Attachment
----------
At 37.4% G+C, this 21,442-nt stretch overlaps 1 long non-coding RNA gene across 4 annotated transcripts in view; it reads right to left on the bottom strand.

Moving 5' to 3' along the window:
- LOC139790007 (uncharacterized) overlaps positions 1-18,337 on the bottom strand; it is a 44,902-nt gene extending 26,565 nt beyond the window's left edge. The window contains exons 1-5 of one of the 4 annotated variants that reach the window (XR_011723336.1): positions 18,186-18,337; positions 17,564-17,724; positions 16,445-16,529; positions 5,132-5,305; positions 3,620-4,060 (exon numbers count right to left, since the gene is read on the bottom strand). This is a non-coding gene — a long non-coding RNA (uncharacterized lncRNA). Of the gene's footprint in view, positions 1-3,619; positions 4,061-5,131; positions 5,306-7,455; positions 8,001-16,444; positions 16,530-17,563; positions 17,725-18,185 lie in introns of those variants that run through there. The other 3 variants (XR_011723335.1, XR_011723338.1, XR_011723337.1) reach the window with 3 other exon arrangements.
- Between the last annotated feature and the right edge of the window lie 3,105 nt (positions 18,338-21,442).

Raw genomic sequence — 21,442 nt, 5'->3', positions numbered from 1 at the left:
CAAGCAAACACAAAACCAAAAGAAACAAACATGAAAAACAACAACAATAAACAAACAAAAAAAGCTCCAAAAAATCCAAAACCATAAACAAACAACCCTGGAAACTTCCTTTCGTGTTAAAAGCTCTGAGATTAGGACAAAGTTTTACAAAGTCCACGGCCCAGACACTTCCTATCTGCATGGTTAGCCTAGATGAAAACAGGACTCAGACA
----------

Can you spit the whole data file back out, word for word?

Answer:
At 37.4% G+C, this 21,442-nt stretch overlaps 1 long non-coding RNA gene across 4 annotated transcripts in view; it reads right to left on the bottom strand.

Moving 5' to 3' along the window:
- LOC139790007 (uncharacterized) overlaps positions 1-18,337 on the bottom strand; it is a 44,902-nt gene extending 26,565 nt beyond the window's left edge. The window contains exons 1-5 of one of the 4 annotated variants that reach the window (XR_011723336.1): positions 18,186-18,337; positions 17,564-17,724; positions 16,445-16,529; positions 5,132-5,305; positions 3,620-4,060 (exon numbers count right to left, since the gene is read on the bottom strand). This is a non-coding gene — a long non-coding RNA (uncharacterized lncRNA). Of the gene's footprint in view, positions 1-3,619; positions 4,061-5,131; positions 5,306-7,455; positions 8,001-16,444; positions 16,530-17,563; positions 17,725-18,185 lie in introns of those variants that run through there. The other 3 variants (XR_011723335.1, XR_011723338.1, XR_011723337.1) reach the window with 3 other exon arrangements.
- Between the last annotated feature and the right edge of the window lie 3,105 nt (positions 18,338-21,442).

Raw genomic sequence — 21,442 nt, 5'->3', positions numbered from 1 at the left:
CAAGCAAACACAAAACCAAAAGAAACAAACATGAAAAACAACAACAATAAACAAACAAAAAAAGCTCCAAAAAATCCAAAACCATAAACAAACAACCCTGGAAACTTCCTTTCGTGTTAAAAGCTCTGAGATTAGGACAAAGTTTTACAAAGTCCACGGCCCAGACACTTCCTATCTGCATGGTTAGCCTAGATGAAAACAGGACTCAGACA